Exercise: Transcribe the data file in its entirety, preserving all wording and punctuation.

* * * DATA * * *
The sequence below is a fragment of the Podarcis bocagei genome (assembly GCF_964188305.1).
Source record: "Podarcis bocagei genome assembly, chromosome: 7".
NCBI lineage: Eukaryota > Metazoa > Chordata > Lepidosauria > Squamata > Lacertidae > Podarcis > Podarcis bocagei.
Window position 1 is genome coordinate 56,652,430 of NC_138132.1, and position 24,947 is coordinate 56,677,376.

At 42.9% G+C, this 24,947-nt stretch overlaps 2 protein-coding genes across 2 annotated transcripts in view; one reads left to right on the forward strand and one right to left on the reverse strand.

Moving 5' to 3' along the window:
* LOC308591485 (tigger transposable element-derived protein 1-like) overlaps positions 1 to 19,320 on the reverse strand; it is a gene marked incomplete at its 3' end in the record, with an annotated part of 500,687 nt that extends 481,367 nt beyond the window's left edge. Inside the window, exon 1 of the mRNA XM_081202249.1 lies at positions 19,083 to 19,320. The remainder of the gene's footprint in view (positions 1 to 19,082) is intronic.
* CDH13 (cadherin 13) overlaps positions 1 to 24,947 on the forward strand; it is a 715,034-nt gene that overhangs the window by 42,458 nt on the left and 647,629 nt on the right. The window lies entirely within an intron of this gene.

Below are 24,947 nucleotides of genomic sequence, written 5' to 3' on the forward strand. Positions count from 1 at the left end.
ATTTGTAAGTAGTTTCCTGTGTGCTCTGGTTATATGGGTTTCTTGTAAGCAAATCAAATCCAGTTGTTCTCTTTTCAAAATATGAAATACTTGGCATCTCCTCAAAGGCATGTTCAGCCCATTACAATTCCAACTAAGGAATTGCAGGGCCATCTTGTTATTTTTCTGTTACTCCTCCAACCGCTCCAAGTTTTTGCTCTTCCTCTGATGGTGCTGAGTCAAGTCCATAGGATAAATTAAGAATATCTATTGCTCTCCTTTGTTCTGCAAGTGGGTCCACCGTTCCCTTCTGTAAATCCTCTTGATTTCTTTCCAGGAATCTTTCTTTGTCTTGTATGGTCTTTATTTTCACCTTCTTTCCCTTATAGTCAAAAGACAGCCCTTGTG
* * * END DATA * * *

The sequence below is a fragment of the Podarcis bocagei genome (assembly GCF_964188305.1).
Source record: "Podarcis bocagei genome assembly, chromosome: 7".
NCBI lineage: Eukaryota > Metazoa > Chordata > Lepidosauria > Squamata > Lacertidae > Podarcis > Podarcis bocagei.
Window position 1 is genome coordinate 56,652,430 of NC_138132.1, and position 24,947 is coordinate 56,677,376.

At 42.9% G+C, this 24,947-nt stretch overlaps 2 protein-coding genes across 2 annotated transcripts in view; one reads left to right on the forward strand and one right to left on the reverse strand.

Moving 5' to 3' along the window:
* LOC308591485 (tigger transposable element-derived protein 1-like) overlaps positions 1 to 19,320 on the reverse strand; it is a gene marked incomplete at its 3' end in the record, with an annotated part of 500,687 nt that extends 481,367 nt beyond the window's left edge. Inside the window, exon 1 of the mRNA XM_081202249.1 lies at positions 19,083 to 19,320. The remainder of the gene's footprint in view (positions 1 to 19,082) is intronic.
* CDH13 (cadherin 13) overlaps positions 1 to 24,947 on the forward strand; it is a 715,034-nt gene that overhangs the window by 42,458 nt on the left and 647,629 nt on the right. The window lies entirely within an intron of this gene.

Below are 24,947 nucleotides of genomic sequence, written 5' to 3' on the forward strand. Positions count from 1 at the left end.
ATTTGTAAGTAGTTTCCTGTGTGCTCTGGTTATATGGGTTTCTTGTAAGCAAATCAAATCCAGTTGTTCTCTTTTCAAAATATGAAATACTTGGCATCTCCTCAAAGGCATGTTCAGCCCATTACAATTCCAACTAAGGAATTGCAGGGCCATCTTGTTATTTTTCTGTTACTCCTCCAACCGCTCCAAGTTTTTGCTCTTCCTCTGATGGTGCTGAGTCAAGTCCATAGGATAAATTAAGAATATCTATTGCTCTCCTTTGTTCTGCAAGTGGGTCCACCGTTCCCTTCTGTAAATCCTCTTGATTTCTTTCCAGGAATCTTTCTTTGTCTTGTATGGTCTTTATTTTCACCTTCTTTCCCTTATAGTCAAAAGACAGCCCTTGTG